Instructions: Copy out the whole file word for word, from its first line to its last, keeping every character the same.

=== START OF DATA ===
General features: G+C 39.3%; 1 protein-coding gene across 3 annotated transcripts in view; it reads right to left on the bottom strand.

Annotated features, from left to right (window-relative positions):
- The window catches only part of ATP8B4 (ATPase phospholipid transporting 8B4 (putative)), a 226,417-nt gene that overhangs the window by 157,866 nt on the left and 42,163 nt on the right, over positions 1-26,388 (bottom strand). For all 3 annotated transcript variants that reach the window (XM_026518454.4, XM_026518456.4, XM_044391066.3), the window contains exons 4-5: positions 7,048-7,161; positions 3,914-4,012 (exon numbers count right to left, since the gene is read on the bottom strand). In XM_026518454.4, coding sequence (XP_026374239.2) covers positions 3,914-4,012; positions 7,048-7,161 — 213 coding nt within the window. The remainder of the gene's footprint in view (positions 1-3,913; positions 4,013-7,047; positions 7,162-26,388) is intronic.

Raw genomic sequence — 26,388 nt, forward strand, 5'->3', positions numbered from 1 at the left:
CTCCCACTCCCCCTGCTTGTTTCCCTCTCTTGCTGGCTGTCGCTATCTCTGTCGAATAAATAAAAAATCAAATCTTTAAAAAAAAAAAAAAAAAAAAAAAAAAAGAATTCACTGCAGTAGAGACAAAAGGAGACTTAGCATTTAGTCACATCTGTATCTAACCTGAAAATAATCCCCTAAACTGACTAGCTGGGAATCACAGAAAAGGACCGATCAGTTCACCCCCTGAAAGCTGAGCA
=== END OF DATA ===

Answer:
General features: G+C 39.3%; 1 protein-coding gene across 3 annotated transcripts in view; it reads right to left on the bottom strand.

Annotated features, from left to right (window-relative positions):
- The window catches only part of ATP8B4 (ATPase phospholipid transporting 8B4 (putative)), a 226,417-nt gene that overhangs the window by 157,866 nt on the left and 42,163 nt on the right, over positions 1-26,388 (bottom strand). For all 3 annotated transcript variants that reach the window (XM_026518454.4, XM_026518456.4, XM_044391066.3), the window contains exons 4-5: positions 7,048-7,161; positions 3,914-4,012 (exon numbers count right to left, since the gene is read on the bottom strand). In XM_026518454.4, coding sequence (XP_026374239.2) covers positions 3,914-4,012; positions 7,048-7,161 — 213 coding nt within the window. The remainder of the gene's footprint in view (positions 1-3,913; positions 4,013-7,047; positions 7,162-26,388) is intronic.

Raw genomic sequence — 26,388 nt, forward strand, 5'->3', positions numbered from 1 at the left:
CTCCCACTCCCCCTGCTTGTTTCCCTCTCTTGCTGGCTGTCGCTATCTCTGTCGAATAAATAAAAAATCAAATCTTTAAAAAAAAAAAAAAAAAAAAAAAAAAAGAATTCACTGCAGTAGAGACAAAAGGAGACTTAGCATTTAGTCACATCTGTATCTAACCTGAAAATAATCCCCTAAACTGACTAGCTGGGAATCACAGAAAAGGACCGATCAGTTCACCCCCTGAAAGCTGAGCA